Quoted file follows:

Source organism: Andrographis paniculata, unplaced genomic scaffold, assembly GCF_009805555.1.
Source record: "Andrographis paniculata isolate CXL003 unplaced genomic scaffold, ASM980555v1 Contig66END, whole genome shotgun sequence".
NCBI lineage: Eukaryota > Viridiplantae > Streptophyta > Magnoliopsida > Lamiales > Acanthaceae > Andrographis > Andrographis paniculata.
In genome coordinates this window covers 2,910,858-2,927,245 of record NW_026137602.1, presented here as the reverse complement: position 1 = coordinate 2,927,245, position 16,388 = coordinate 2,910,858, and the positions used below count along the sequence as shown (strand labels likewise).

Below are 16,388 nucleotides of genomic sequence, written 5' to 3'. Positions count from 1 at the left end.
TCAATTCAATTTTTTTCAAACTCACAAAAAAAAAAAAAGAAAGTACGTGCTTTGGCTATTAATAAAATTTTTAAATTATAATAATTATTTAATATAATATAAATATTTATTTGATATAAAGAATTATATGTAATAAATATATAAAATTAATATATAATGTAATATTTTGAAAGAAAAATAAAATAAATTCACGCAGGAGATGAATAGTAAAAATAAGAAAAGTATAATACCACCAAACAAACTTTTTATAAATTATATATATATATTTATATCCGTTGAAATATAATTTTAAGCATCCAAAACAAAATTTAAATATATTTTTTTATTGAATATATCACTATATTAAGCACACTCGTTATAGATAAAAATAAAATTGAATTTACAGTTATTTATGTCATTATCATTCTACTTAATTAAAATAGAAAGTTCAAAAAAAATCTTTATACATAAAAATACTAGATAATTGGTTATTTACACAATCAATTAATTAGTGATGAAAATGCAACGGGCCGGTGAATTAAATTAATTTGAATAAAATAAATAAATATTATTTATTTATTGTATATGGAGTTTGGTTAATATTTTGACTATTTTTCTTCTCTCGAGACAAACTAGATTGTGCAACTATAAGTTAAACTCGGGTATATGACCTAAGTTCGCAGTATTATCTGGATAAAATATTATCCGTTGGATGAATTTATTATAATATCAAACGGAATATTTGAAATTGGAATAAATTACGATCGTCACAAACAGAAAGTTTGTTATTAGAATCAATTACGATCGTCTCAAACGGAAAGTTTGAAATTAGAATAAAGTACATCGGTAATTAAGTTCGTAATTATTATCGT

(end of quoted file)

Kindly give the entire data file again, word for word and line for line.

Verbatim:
Source organism: Andrographis paniculata, unplaced genomic scaffold, assembly GCF_009805555.1.
Source record: "Andrographis paniculata isolate CXL003 unplaced genomic scaffold, ASM980555v1 Contig66END, whole genome shotgun sequence".
NCBI lineage: Eukaryota > Viridiplantae > Streptophyta > Magnoliopsida > Lamiales > Acanthaceae > Andrographis > Andrographis paniculata.
In genome coordinates this window covers 2,910,858-2,927,245 of record NW_026137602.1, presented here as the reverse complement: position 1 = coordinate 2,927,245, position 16,388 = coordinate 2,910,858, and the positions used below count along the sequence as shown (strand labels likewise).

Below are 16,388 nucleotides of genomic sequence, written 5' to 3'. Positions count from 1 at the left end.
TCAATTCAATTTTTTTCAAACTCACAAAAAAAAAAAAAGAAAGTACGTGCTTTGGCTATTAATAAAATTTTTAAATTATAATAATTATTTAATATAATATAAATATTTATTTGATATAAAGAATTATATGTAATAAATATATAAAATTAATATATAATGTAATATTTTGAAAGAAAAATAAAATAAATTCACGCAGGAGATGAATAGTAAAAATAAGAAAAGTATAATACCACCAAACAAACTTTTTATAAATTATATATATATATTTATATCCGTTGAAATATAATTTTAAGCATCCAAAACAAAATTTAAATATATTTTTTTATTGAATATATCACTATATTAAGCACACTCGTTATAGATAAAAATAAAATTGAATTTACAGTTATTTATGTCATTATCATTCTACTTAATTAAAATAGAAAGTTCAAAAAAAATCTTTATACATAAAAATACTAGATAATTGGTTATTTACACAATCAATTAATTAGTGATGAAAATGCAACGGGCCGGTGAATTAAATTAATTTGAATAAAATAAATAAATATTATTTATTTATTGTATATGGAGTTTGGTTAATATTTTGACTATTTTTCTTCTCTCGAGACAAACTAGATTGTGCAACTATAAGTTAAACTCGGGTATATGACCTAAGTTCGCAGTATTATCTGGATAAAATATTATCCGTTGGATGAATTTATTATAATATCAAACGGAATATTTGAAATTGGAATAAATTACGATCGTCACAAACAGAAAGTTTGTTATTAGAATCAATTACGATCGTCTCAAACGGAAAGTTTGAAATTAGAATAAAGTACATCGGTAATTAAGTTCGTAATTATTATCGT